Artificial Experience, consider the scene at one elementary school, Sanchez, which sits on the edge of San Francisco's Latino community. For several years Sanchez, like many other schools, has made do with a roomful of basic Apple IIes. "We loved them because we didn't have to think for an hour, teachers loved them because they didn't have to teach, and parents loved them because it showed their schools were high-tech.
He takes out his laptop computer and searches all of his references. He taps into the Airphone with his modem and searches the net and the Library of Congress. Frustrated, he sends e-mail to his co-workers - all to no avail.
After about an hour, he wakes the Engineer and hands him 50. The Engineer politely takes the 50 and turns away to try to get back to sleep. The Geologist is more than a little miffed, shakes the Engineer and asks, "Well, so what's the answer?" Without a word, the Engineer reaches into his wallet, hands the Geologist 5, and. He explains, "I ask you a question, and if you don't know the answer, you pay me 5. Then you ask me a question, and if I don't know the answer, I'll pay you 5." Again, the Engineer politely declines and tries to get to sleep.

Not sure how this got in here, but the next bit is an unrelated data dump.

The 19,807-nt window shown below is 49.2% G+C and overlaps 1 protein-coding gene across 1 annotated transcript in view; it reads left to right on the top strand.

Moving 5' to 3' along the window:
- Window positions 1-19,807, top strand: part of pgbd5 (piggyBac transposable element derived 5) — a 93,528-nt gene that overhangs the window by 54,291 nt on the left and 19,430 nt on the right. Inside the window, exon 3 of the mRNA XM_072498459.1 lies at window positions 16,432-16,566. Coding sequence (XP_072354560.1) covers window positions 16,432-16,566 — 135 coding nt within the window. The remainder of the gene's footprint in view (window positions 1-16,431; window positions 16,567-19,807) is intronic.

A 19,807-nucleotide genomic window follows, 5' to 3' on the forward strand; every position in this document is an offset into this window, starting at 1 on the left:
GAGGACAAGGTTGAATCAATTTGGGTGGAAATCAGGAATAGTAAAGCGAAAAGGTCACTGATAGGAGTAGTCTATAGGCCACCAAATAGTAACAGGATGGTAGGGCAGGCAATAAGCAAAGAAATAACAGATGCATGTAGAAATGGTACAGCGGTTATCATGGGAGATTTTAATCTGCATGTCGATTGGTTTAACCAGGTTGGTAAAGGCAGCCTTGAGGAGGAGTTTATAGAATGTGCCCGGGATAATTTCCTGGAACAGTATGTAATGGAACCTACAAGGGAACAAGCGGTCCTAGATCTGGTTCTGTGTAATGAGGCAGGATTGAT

Look at Apple Computer's "Classrooms of Tomorrow perhaps the most widely studied effort to teach using computer technology. In the early 1980s Apple shrewdly realized that donating computers to schools might help not only students but also company sales, as Apple's ubiquity in classrooms turned legions of families into Apple loyalists. The report of the task force, "Connecting K-12 Schools to the Information Superhighway" (produced by the consulting firm McKinsey Co. begins by citing numerous studies that have apparently proved that computers enhance student achievement significantly.